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Challenging assumptions

Surprising characters and problematic postures shaped the country’s Great Society

Amity Shlaes Illustration by John Jay Cabuay

Challenging assumptions
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Amity Shlaes graduated from Yale, became a journalist, and is now a Forbes columnist and the author of five books, including The Forgotten Man: A New History of the Great Depression and her latest, Great Society, which spotlights the cracks in Lyndon Johnson’s War on Poverty and Richard Nixon’s attempts to expand it. Her reporting-honed ability to tell a good story, with human interest and specific detail, makes those history books a delight to read. Here are edited excerpts from our February interview, just before COVID-19 upended our society and economy.

I suspect you learned a lot about economics through writing for The Wall Street Journal, but was this an interest of yours before? My father built buildings in Chicago. He was a small entrepreneur amid big power interests. I learned the difference pretty early between rent-seekers—institutions that appear to be capitalist but are just interest groups—and true entrepreneurs. I’m very proud to say some of the buildings my father built are very beautiful. He used high-quality brick with good masonry and all the pride of the individual Midwestern entrepreneur.

Did you think of majoring in economics? I probably wouldn’t have been the best econ student, and I thought I had to be the best in the class. I should have just majored in econ or double majored in econ so I had the knowledge, even if I got the occasional B. This is a reason to go to a university that is not tip-top in its reputation. It’s intimidating to go where everyone else is way better at something—nationally ranked dancer, ice skater, concertmaster in the best orchestra at age 14.

I talked with a Harvard economist years ago who said he was deliberately not having any children because he felt each child would lose him a book. You and I each have four children, and yet we’ve written books. Did you ever do a calculation like this foolish Harvard economist? Well, I’m very lucky in the husband department. He wanted lots of children and didn’t mind the work. But the main thing is: Children enrich life, they don’t impoverish it. You’d often be richer in dollars if you’d had no children, but with kids you’re richer in social capital, in happiness. Children keep one abreast: Without my children I’d be pretty isolated as to what’s going on among people in their teens or 20s. Also, it’s very gratifying to see a child do something you hoped to do but never were able to. I have four; I wish I had five, maybe six.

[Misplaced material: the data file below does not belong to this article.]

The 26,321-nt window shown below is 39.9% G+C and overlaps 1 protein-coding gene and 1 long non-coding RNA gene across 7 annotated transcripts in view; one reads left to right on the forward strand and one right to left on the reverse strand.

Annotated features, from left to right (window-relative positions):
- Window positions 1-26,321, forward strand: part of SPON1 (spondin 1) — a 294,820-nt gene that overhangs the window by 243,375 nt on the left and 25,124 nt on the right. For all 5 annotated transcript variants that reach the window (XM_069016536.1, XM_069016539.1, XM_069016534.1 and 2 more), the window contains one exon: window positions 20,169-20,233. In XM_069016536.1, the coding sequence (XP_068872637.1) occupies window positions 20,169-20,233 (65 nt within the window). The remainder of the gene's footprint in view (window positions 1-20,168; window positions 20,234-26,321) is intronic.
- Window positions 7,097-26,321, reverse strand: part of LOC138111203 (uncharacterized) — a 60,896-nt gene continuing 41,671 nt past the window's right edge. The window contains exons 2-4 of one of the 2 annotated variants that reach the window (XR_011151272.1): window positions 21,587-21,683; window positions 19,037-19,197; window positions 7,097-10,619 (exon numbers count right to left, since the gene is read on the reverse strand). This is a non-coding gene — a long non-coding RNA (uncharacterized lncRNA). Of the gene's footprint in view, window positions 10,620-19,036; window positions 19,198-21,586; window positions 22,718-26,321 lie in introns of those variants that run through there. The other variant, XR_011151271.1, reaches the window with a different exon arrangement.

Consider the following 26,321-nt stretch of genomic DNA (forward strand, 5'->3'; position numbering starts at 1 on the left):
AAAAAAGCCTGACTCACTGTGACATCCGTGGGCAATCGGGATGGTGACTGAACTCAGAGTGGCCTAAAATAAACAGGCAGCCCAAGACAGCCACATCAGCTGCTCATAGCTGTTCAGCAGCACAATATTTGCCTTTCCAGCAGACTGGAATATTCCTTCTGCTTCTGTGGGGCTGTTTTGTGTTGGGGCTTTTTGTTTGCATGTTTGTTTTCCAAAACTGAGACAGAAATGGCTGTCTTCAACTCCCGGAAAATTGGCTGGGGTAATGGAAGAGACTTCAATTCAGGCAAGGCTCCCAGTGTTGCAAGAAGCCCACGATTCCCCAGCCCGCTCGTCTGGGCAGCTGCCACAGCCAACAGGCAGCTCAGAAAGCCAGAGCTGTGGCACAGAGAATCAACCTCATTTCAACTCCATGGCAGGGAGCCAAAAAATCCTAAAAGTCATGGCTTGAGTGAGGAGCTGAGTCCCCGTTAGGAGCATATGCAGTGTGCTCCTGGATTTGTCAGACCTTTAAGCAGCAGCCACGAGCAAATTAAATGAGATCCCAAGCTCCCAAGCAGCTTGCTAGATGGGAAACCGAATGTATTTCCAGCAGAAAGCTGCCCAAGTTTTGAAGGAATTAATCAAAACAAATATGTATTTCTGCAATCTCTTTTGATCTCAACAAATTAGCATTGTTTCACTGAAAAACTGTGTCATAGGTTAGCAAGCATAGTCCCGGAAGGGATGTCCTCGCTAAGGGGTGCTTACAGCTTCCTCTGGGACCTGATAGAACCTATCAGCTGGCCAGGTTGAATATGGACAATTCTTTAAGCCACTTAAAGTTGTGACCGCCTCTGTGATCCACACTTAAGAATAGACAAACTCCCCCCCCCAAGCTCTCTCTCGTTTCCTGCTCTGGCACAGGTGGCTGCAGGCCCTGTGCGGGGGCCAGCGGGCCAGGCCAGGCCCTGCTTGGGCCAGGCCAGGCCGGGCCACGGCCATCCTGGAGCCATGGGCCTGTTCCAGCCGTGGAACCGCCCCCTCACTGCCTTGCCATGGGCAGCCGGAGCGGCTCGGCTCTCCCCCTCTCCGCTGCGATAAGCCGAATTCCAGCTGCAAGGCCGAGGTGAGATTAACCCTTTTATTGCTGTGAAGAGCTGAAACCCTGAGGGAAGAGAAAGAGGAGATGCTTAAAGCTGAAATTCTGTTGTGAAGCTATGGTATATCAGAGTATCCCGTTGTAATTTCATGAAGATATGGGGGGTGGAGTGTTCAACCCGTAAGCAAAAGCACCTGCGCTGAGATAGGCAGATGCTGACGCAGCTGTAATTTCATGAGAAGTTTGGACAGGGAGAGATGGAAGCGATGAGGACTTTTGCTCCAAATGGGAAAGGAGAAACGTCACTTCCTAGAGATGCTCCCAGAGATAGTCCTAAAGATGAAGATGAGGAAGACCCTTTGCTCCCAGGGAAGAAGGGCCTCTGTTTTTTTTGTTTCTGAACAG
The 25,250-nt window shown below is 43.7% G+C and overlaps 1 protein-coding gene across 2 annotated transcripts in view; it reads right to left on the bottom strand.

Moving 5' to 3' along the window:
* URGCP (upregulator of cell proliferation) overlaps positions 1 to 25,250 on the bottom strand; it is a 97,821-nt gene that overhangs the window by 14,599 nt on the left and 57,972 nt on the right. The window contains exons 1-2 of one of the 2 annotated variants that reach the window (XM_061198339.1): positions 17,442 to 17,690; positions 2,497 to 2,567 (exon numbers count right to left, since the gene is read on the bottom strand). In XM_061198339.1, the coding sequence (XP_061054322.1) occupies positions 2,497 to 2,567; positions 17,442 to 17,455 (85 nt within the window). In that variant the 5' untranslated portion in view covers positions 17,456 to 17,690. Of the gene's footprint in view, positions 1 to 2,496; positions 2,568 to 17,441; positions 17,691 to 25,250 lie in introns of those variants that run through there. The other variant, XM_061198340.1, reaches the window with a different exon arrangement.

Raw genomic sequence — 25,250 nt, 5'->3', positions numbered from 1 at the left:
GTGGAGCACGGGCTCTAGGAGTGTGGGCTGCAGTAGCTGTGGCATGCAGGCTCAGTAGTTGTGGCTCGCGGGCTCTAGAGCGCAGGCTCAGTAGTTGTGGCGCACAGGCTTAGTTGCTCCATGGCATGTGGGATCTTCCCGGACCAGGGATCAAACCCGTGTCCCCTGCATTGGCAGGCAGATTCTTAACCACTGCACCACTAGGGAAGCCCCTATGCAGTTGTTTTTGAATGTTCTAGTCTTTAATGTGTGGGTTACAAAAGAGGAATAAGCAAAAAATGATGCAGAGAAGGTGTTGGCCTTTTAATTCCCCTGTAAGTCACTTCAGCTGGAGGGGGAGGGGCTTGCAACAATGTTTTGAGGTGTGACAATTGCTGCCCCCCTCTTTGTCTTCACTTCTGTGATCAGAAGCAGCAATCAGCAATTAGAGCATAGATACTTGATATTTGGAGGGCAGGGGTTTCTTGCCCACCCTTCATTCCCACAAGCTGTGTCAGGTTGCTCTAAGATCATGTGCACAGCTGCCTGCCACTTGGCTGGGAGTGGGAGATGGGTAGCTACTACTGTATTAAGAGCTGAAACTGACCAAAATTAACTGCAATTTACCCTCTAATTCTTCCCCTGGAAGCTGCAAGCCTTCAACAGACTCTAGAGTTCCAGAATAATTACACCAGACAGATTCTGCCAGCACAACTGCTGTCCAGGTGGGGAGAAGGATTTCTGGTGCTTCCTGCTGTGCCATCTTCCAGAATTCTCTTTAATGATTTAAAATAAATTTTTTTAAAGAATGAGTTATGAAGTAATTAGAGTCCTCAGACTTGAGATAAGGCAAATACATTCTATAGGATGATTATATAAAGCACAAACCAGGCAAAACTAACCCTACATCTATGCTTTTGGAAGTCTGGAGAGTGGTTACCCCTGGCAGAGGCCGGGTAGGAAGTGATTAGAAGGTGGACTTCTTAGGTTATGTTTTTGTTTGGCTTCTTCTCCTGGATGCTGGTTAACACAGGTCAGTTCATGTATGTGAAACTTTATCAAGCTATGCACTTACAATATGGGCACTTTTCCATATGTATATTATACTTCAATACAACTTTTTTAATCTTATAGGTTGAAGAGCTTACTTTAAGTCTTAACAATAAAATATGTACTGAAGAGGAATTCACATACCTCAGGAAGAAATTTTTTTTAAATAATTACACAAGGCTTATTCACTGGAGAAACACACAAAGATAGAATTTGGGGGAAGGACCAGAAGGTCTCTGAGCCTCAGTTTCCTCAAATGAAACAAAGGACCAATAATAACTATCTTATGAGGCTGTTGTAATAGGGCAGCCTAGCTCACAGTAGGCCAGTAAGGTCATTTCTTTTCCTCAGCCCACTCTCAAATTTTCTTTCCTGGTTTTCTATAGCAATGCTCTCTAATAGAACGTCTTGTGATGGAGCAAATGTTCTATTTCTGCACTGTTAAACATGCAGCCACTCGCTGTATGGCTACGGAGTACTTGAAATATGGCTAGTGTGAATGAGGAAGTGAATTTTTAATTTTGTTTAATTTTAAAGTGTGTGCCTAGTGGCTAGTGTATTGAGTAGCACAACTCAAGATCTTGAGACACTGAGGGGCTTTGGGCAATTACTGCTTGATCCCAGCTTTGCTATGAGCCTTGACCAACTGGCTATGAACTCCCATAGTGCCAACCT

That’s how I feel. Let’s turn to Great Society. You start out with a discussion of the 1960s TV show Bonanza. Why? It was an enormously popular series that challenged the cowboy assumption up until then: You ride in, you ride out. In Bonanza the question is: Once you are rich, what do you do with your wealth, what do you do for your community? That was also the question of the 1960s. We are the affluent society. What do we do with the money? Do you share it? Do you teach people how to earn money? These are the questions we ask when we talk about society.

Reuther bet that his student wing would be reasonable. Instead it turned out to be violent, anarchist, and silly.

We’ll touch on people, places, and things. People: Who’s the hero of the book? Jane Jacobs. Brilliant writer. She saw that a neighborhood that is called a slum can un-slum—she used that verb, un-slum—if it’s left to its own devices and has enough opportunity and traffic. There’s no limit to what a community can do for itself if left alone and not disturbed with wrong incentives or perverse incentives imposed from far away.

You’re positive about Walter Reuther, which surprised me. He was a good man. He was the head of the powerful United Auto Workers. He was not corrupt. The existence of such a powerful union was, I would argue, legally corrupt, but that wasn’t really his fault. I liked him. He was not a Communist. He was against Moscow, he was against bad totalitarian governments, but he thought neat social democracy could occur in America. And he worked very hard on the Great Society, which had a socialist component.

I know how in writing history books we can like people who are wrong. Reuther was wrong. He made a number of wrong bets. He bet that no competition would ever threaten the U.S. auto and he could take the prosperity of the U.S. auto industry for granted. That turned out to be a terrible, fatal mistake. Finally, he bet on the social democratic utopia. He tragically dies when flying to a union retreat he was building, Black Lake. He dies on the way to a utopia he’ll never build and never get to.